- Define the concept of freezing point depression and boiling point elevation and perform calculations of change in freezing or boiling point, the molal freezing and boiling point elevation constants, and molecular mass using this information.
- Explain the effect of ionic compounds on colligative properties and use the van't Hoff factor in the appropriate calculations
- Define osmotic pressure and use it in calculations of pressure, concentration, and temperature.
Understand and can perform calculations about chemical kinetics.
- Explain the concept of reaction rate.
- Use experimental information to determine the average and instantaneous reaction rate.
- Write a rate equation for a reaction when given the appropriate experimental information.
- Describe and use the relationships between reactant concentration and time for zero-order, first-order, and second-order reactions.
- Understand the concept of half-life and perform calculations for first and second order reactions.
- Explain the collision theory of reaction rates.
- Explain the relationship between activation energy to the rate and thermodynamics of a reaction.
- Describe the effect of molecular orientation, temperature, and concentration on reaction rate.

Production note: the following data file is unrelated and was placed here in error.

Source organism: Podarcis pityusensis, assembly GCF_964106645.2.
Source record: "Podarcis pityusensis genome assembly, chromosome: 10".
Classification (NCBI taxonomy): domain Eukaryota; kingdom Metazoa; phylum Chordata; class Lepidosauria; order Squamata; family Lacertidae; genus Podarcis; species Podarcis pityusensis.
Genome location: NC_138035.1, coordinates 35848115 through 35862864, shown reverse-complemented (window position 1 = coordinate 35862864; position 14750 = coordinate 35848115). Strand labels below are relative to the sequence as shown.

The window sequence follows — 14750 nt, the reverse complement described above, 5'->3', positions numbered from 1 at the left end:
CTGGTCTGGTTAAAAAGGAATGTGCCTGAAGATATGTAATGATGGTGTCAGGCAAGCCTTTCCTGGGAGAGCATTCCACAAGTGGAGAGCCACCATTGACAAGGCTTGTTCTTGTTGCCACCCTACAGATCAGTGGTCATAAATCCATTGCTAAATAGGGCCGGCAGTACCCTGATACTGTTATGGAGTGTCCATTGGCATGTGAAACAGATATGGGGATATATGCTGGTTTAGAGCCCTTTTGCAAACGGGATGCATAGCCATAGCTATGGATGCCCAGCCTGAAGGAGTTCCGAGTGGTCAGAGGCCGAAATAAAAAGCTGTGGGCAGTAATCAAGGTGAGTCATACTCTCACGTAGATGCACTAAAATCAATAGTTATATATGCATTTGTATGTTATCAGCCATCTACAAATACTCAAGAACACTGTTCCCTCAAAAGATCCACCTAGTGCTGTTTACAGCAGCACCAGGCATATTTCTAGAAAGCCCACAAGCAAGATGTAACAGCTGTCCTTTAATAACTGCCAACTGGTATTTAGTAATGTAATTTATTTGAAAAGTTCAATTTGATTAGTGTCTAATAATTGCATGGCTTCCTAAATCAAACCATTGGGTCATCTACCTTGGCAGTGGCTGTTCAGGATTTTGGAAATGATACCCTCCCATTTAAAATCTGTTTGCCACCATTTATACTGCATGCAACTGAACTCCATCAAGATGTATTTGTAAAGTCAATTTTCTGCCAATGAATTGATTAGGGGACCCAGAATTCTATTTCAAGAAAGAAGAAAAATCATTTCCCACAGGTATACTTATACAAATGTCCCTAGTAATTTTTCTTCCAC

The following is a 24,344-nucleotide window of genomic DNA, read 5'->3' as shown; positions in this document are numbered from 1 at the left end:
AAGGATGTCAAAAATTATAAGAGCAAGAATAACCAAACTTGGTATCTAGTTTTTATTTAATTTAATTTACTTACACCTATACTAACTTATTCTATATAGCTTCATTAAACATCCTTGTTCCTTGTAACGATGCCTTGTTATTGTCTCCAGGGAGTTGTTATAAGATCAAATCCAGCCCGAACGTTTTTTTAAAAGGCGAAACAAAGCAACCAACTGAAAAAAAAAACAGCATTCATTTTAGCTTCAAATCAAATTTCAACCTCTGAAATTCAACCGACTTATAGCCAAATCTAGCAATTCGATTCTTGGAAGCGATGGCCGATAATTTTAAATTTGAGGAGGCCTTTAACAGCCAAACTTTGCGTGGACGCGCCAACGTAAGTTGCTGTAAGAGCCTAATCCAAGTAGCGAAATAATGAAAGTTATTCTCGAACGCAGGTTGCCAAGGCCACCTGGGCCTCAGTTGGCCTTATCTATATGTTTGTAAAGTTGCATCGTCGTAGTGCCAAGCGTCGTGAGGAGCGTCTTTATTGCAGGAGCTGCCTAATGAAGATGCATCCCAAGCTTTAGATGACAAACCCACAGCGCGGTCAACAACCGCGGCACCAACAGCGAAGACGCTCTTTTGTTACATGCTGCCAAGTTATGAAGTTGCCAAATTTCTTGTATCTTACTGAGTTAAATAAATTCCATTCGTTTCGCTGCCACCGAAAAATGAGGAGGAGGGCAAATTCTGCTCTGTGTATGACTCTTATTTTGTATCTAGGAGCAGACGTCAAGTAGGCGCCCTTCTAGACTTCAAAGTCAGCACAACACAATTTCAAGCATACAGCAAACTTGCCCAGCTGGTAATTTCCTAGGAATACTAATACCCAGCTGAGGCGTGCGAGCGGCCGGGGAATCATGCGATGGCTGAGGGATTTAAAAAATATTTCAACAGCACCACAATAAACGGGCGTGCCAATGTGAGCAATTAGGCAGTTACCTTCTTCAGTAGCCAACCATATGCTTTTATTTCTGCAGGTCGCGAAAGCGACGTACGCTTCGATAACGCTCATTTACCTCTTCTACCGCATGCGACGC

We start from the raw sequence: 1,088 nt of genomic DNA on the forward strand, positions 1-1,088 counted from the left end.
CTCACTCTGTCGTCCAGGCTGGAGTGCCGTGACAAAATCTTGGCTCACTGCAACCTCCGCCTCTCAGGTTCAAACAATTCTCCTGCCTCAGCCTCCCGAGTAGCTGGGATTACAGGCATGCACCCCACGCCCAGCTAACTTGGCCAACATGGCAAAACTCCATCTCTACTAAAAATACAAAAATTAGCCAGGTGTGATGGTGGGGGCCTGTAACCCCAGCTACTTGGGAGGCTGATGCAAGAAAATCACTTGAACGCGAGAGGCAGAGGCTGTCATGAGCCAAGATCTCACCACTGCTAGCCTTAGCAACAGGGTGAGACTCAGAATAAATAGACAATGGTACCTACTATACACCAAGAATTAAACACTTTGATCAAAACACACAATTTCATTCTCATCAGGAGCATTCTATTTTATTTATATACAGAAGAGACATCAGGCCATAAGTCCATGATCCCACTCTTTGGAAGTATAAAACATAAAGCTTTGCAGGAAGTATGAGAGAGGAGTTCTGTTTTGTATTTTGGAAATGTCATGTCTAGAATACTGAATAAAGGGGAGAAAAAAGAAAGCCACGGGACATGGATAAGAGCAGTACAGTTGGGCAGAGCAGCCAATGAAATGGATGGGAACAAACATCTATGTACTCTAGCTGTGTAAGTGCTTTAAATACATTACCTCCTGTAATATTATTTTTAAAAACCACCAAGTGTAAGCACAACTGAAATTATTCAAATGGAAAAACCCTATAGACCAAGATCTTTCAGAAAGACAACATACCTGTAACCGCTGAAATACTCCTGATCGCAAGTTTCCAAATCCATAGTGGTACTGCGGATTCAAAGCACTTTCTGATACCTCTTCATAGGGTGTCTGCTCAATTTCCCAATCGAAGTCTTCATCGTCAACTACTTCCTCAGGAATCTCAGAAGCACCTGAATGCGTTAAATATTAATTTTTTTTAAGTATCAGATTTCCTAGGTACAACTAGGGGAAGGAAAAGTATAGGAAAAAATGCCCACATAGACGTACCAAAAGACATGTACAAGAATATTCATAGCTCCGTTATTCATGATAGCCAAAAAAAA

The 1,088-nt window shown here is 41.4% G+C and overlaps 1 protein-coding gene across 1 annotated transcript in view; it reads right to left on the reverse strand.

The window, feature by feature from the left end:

- Apply the Arrhenius equation to calculations.
- Describe the elementary steps of a mechanism, give their molecularity, and define the rate-determining step.
- Define homogeneous and heterogeneous catalysts and describe their effects on the activation energy and mechanism of a reaction.
Understand and can perform calculations involving equilibrium.
- Understand the nature and characteristics of the state of equilibrium.
- Write an equilibrium constant expression for any chemical reaction, realizing that the concentrations of solids and solvents are not included.
- Understand the difference and relationship between Kc and Kp.
- Determine the K value for an equation when coefficients are changed or the reaction is reversed.
- Understand the relationship of the magnitude of K and the position of the equilibrium.
- Calculate the equilibrium constant when the equilibrium concentrations of the reactants and products are .
- Use the equilibrium constant to calculate the concentration of a reactant or product at equilibrium.
- Apply Le Chatelier's principle to predict the effect of a disturbance on a chemical equilibrium.
- Explain the effect on a reaction mechanism and the kinetics of a reaction if one step in the mechanism involves an equilibrium.
Understand and can apply concepts concerning acids and bases.
- Define and apply the Lewis, Bronsted, and Arrhenius acid-base theories.
- Recognize and write balanced equations for the ionization of mono and polyprotic acids in water.
- Define and apply the concept of an amphoteric substance.
- Describe the autoionization of water and its role in acid-base chemistry.
- Recognize the Bronsted acids and bases in a reaction and identify the conjugate partner of each.
- Identify and list common strong and weak acids and bases.
- Calculate the pH of a solution using the hydroxide ion or hydronium ion concentration.
- Calculate the pH of a solution from experimental information about ka values and concentrations.